Alpha-thalassemia major or hydrops fetalis (Four mutated genes); It usually causes a fetus to die before delivery or a newborn to die shortly after birth.
Beta Thalassemia can range from mild to severe. There are three types of beta Thalassemia. Two genes are involved in making the beta hemoglobin chain. You get one from each of your parents.
Beta Thalassemia minor or beta Thalassemia trait: A person with this condition has only a genetic trait for Thalassemia and usually doesn't experience any health problem related to Thalassemia.
Beta-thalassemia intermedia: A milder form lies between major and minor forms, also may occur with two mutated genes. Moderately severe anemia, bone deformities, spleen enlargement are health problems in Thalassemia intermedia.
Beta-thalassemia major or Cooley's anemia, your signs and symptoms will be moderate to severe. Babies born with two defective beta hemoglobin genes usually are healthy at birth, but develop signs and symptoms within the first two years of life. Severe life-threatening anemia is characteristic of beta thalassemia major. Untreated patients die before the age of twenty. Frequent blood transfusions are required for survival.
Moderate and severe thalassemias usually are diagnosed in early childhood. This is because signs and symptoms, including severe anemia, often occur within the first 2 years of life. People who have milder forms of thalassemia might be diagnosed after a routine blood test shows they have anemia.
Thalassemia can be diagnosed using a blood test, including a complete blood count (CBC) and special hemoglobin tests. A CBC measures the amount of hemoglobin and the different kinds of blood cells, such as red blood cells. People who have thalassemia have fewer healthy red blood cells and less hemoglobin than normal in their blood. People who have alpha or beta thalassemia trait may have red blood cells that are smaller than normal.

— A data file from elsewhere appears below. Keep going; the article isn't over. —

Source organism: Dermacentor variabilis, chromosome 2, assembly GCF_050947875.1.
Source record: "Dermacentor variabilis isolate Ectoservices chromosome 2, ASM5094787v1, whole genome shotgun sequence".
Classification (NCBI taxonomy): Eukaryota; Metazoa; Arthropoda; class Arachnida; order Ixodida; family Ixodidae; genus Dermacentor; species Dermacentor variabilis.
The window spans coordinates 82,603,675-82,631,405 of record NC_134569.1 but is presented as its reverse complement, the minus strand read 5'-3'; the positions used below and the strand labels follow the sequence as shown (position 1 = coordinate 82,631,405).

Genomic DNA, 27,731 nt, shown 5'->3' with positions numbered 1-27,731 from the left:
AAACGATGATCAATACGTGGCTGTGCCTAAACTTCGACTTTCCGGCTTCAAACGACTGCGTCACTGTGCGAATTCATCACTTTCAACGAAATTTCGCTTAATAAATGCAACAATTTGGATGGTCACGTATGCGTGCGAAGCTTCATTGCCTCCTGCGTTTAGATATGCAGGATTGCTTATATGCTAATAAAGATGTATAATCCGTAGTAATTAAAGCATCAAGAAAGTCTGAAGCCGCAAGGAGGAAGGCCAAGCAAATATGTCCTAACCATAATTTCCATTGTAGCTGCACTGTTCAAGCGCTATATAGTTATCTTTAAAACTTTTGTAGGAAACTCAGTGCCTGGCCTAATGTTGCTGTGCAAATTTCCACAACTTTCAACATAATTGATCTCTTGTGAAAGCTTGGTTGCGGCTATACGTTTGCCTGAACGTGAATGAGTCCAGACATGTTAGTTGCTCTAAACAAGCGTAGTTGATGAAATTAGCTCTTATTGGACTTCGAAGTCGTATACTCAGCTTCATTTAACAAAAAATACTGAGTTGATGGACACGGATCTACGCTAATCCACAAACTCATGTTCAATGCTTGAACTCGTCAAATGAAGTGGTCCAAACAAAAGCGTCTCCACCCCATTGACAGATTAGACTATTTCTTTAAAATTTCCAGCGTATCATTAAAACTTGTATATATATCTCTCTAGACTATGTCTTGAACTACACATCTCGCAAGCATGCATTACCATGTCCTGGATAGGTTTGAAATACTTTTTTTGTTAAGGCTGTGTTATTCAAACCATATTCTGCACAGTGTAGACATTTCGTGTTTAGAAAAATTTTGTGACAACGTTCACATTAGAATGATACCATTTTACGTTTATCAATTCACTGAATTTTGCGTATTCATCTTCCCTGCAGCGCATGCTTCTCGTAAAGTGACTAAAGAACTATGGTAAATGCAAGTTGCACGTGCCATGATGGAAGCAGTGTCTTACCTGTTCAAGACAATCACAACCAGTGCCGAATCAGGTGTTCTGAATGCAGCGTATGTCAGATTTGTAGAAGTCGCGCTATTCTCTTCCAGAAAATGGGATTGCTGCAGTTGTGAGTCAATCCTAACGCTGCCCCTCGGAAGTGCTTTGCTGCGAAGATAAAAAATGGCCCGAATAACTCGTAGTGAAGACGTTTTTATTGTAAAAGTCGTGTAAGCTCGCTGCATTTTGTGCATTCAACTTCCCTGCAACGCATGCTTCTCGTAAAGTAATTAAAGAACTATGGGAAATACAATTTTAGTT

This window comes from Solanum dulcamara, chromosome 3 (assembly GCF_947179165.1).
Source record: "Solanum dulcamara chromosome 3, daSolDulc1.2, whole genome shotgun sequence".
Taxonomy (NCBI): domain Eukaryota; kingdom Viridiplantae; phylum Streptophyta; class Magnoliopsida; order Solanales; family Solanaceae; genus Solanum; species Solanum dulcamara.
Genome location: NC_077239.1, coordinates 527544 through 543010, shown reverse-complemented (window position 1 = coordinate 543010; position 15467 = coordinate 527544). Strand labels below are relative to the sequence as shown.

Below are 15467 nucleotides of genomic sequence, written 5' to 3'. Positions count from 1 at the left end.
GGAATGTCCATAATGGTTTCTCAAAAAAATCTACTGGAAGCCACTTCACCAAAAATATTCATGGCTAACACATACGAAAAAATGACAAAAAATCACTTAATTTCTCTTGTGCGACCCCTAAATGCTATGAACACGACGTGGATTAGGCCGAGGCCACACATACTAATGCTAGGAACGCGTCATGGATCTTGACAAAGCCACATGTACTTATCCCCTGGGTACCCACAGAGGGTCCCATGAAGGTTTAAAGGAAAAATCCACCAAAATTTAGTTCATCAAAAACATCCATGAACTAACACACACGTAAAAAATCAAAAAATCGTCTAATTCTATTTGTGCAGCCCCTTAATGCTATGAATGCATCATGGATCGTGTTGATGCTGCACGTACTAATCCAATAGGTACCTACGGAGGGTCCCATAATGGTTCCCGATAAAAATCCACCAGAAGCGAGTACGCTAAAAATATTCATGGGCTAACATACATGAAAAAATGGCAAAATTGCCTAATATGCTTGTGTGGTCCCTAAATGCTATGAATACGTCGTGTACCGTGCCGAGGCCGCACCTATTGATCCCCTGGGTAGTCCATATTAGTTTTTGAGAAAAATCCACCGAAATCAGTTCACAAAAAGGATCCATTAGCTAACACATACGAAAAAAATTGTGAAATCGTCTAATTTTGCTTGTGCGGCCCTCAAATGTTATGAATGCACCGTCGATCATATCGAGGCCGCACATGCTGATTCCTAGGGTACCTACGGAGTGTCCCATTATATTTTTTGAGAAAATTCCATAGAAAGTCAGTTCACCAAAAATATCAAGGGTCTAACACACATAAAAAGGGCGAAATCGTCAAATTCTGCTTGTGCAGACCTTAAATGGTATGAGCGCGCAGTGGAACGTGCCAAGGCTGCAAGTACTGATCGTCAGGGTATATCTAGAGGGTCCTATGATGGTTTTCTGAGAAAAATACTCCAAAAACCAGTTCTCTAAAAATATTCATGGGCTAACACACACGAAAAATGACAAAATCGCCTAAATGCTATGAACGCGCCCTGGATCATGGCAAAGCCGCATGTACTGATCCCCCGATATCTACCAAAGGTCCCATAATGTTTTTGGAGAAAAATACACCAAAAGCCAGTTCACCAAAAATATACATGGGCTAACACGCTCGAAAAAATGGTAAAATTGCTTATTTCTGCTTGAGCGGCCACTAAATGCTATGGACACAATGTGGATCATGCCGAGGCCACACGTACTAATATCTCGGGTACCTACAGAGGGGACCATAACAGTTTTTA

Hemoglobin tests measure the types of hemoglobin in a blood sample. People who have thalassemia have problems with the alpha or beta globin protein chains of hemoglobin.
Because thalassemias are passed from parents to children through genes, family genetic studies also can help diagnose the disorder. These studies involve taking a family medical history and doing blood tests on family members.
If your child has thalassemia, blood tests may reveal: A low level of red blood cells, Smaller than expected red blood cells, Red blood cells that are varied in size and shape, Pale red blood cells, Red blood cells with uneven hemoglobin distribution, which gives the cells a bull's-eye appearance under the microscope. Testing can be done before a baby is born to find out if it has thalassemia and determine how severe it may be. Prenatal testing involves taking a sample of amniotic fluid or tissue from the placenta. Tests done on the fluid or tissue can show whether your baby has thalassemia and how severe it might be.
Possible complications of thalassemia include:
Iron overload: Thalassemia People can get too much iron in their bodies, either from the disease itself or from frequent blood transfusions. Too much iron can result in damage to your heart, liver and endocrine system.
- Enlarged spleen (splenomegaly).
- Bone deformities
- Slowed growth rates
- People with thalassemia have an increased risk of infection. Mostly seen after you've had your spleen removed.